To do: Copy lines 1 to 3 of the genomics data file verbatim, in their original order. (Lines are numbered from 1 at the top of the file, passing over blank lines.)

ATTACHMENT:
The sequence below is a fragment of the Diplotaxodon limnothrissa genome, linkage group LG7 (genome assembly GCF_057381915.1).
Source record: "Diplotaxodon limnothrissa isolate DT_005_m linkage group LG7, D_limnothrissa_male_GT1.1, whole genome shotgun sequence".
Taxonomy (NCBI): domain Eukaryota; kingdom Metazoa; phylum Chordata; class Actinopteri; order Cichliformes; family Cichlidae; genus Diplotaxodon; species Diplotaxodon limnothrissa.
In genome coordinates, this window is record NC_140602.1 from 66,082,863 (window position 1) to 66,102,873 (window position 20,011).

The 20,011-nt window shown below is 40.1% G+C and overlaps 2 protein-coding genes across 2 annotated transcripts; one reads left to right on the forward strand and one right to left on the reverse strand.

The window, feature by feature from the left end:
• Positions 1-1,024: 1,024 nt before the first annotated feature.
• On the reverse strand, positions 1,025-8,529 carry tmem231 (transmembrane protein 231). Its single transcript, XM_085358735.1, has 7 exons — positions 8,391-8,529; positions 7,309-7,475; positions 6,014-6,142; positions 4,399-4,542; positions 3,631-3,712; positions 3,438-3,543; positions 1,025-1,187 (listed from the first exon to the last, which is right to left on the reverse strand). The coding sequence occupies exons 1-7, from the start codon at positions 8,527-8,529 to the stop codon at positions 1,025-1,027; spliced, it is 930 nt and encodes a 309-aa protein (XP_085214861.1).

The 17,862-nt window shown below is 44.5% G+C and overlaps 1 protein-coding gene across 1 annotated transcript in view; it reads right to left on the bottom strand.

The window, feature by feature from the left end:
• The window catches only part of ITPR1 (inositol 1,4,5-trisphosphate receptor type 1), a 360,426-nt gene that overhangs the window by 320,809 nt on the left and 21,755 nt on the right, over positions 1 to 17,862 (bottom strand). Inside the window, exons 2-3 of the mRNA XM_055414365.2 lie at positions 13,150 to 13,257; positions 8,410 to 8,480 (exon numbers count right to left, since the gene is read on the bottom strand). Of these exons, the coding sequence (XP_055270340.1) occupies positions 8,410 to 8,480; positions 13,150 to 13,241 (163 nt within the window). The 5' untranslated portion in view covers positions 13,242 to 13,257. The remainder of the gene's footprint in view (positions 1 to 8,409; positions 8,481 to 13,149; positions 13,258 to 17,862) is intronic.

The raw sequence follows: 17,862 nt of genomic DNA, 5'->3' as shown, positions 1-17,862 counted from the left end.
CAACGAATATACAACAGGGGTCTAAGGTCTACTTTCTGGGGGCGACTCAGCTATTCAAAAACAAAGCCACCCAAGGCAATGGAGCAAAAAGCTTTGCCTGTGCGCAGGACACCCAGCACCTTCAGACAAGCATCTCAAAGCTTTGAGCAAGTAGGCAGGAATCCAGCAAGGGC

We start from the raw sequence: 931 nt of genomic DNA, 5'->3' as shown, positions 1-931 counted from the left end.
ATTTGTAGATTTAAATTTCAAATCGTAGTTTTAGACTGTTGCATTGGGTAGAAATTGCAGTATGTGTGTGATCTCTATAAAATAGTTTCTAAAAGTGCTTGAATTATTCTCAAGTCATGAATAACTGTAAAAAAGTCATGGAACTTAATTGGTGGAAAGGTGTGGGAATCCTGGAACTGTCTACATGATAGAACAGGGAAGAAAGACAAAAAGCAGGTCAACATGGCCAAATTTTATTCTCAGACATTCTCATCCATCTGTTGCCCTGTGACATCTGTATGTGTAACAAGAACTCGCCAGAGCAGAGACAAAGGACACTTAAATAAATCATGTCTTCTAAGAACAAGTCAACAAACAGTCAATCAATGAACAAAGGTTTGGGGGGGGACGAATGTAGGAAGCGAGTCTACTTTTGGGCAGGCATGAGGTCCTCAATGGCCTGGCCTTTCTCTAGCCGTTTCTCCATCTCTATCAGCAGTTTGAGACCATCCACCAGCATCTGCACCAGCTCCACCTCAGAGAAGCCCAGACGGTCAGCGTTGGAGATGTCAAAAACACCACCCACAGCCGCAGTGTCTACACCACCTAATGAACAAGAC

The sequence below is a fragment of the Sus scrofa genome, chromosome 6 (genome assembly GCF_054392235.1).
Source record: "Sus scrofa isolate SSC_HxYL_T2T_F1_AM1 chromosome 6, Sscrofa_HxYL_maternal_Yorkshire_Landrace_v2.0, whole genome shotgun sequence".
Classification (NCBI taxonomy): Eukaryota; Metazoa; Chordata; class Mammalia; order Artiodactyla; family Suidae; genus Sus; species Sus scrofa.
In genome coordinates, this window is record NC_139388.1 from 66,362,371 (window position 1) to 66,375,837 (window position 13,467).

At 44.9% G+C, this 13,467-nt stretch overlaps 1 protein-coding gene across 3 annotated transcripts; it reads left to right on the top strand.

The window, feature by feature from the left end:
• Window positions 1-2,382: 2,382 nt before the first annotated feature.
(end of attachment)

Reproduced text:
The sequence below is a fragment of the Diplotaxodon limnothrissa genome, linkage group LG7 (genome assembly GCF_057381915.1).
Source record: "Diplotaxodon limnothrissa isolate DT_005_m linkage group LG7, D_limnothrissa_male_GT1.1, whole genome shotgun sequence".
Taxonomy (NCBI): domain Eukaryota; kingdom Metazoa; phylum Chordata; class Actinopteri; order Cichliformes; family Cichlidae; genus Diplotaxodon; species Diplotaxodon limnothrissa.